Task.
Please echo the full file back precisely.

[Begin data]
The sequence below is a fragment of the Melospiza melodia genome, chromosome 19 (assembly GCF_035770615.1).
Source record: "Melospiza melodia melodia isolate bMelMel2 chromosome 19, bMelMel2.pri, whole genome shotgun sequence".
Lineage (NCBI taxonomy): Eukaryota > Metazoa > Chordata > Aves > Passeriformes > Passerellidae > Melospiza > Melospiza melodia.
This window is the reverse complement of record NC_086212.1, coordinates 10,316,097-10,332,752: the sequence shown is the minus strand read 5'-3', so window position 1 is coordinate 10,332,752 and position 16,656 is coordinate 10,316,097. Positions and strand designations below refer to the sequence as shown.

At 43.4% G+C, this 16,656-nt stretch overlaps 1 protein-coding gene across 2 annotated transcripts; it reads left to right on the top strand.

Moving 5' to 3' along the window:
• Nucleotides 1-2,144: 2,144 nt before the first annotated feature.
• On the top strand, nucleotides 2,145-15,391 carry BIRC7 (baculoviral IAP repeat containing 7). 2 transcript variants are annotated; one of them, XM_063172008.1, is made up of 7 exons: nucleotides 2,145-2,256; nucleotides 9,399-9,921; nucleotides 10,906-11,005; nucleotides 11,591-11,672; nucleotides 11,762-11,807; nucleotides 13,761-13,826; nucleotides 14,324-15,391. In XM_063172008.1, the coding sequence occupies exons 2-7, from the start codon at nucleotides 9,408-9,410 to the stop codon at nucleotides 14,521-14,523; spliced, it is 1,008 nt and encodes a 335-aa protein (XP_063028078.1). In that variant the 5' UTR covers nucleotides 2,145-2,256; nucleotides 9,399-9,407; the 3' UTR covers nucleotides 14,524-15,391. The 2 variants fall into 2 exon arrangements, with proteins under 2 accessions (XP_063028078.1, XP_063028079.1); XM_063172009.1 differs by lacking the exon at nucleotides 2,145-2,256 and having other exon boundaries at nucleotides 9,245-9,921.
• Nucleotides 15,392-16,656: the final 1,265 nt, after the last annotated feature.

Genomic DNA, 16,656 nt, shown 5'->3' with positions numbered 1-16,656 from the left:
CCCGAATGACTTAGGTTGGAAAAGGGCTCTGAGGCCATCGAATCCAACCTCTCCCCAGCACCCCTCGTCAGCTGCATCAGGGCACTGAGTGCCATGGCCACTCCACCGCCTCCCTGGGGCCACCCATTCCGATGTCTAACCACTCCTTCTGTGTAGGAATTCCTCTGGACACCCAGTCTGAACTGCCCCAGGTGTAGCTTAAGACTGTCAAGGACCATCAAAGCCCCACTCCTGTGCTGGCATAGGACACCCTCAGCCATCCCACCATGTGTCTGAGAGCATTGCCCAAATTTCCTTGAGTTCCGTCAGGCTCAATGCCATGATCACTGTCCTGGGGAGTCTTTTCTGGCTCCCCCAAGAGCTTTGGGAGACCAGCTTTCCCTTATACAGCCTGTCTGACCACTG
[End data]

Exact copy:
The sequence below is a fragment of the Melospiza melodia genome, chromosome 19 (assembly GCF_035770615.1).
Source record: "Melospiza melodia melodia isolate bMelMel2 chromosome 19, bMelMel2.pri, whole genome shotgun sequence".
Lineage (NCBI taxonomy): Eukaryota > Metazoa > Chordata > Aves > Passeriformes > Passerellidae > Melospiza > Melospiza melodia.
This window is the reverse complement of record NC_086212.1, coordinates 10,316,097-10,332,752: the sequence shown is the minus strand read 5'-3', so window position 1 is coordinate 10,332,752 and position 16,656 is coordinate 10,316,097. Positions and strand designations below refer to the sequence as shown.

At 43.4% G+C, this 16,656-nt stretch overlaps 1 protein-coding gene across 2 annotated transcripts; it reads left to right on the top strand.

Moving 5' to 3' along the window:
• Nucleotides 1-2,144: 2,144 nt before the first annotated feature.
• On the top strand, nucleotides 2,145-15,391 carry BIRC7 (baculoviral IAP repeat containing 7). 2 transcript variants are annotated; one of them, XM_063172008.1, is made up of 7 exons: nucleotides 2,145-2,256; nucleotides 9,399-9,921; nucleotides 10,906-11,005; nucleotides 11,591-11,672; nucleotides 11,762-11,807; nucleotides 13,761-13,826; nucleotides 14,324-15,391. In XM_063172008.1, the coding sequence occupies exons 2-7, from the start codon at nucleotides 9,408-9,410 to the stop codon at nucleotides 14,521-14,523; spliced, it is 1,008 nt and encodes a 335-aa protein (XP_063028078.1). In that variant the 5' UTR covers nucleotides 2,145-2,256; nucleotides 9,399-9,407; the 3' UTR covers nucleotides 14,524-15,391. The 2 variants fall into 2 exon arrangements, with proteins under 2 accessions (XP_063028078.1, XP_063028079.1); XM_063172009.1 differs by lacking the exon at nucleotides 2,145-2,256 and having other exon boundaries at nucleotides 9,245-9,921.
• Nucleotides 15,392-16,656: the final 1,265 nt, after the last annotated feature.

Genomic DNA, 16,656 nt, shown 5'->3' with positions numbered 1-16,656 from the left:
CCCGAATGACTTAGGTTGGAAAAGGGCTCTGAGGCCATCGAATCCAACCTCTCCCCAGCACCCCTCGTCAGCTGCATCAGGGCACTGAGTGCCATGGCCACTCCACCGCCTCCCTGGGGCCACCCATTCCGATGTCTAACCACTCCTTCTGTGTAGGAATTCCTCTGGACACCCAGTCTGAACTGCCCCAGGTGTAGCTTAAGACTGTCAAGGACCATCAAAGCCCCACTCCTGTGCTGGCATAGGACACCCTCAGCCATCCCACCATGTGTCTGAGAGCATTGCCCAAATTTCCTTGAGTTCCGTCAGGCTCAATGCCATGATCACTGTCCTGGGGAGTCTTTTCTGGCTCCCCCAAGAGCTTTGGGAGACCAGCTTTCCCTTATACAGCCTGTCTGACCACTG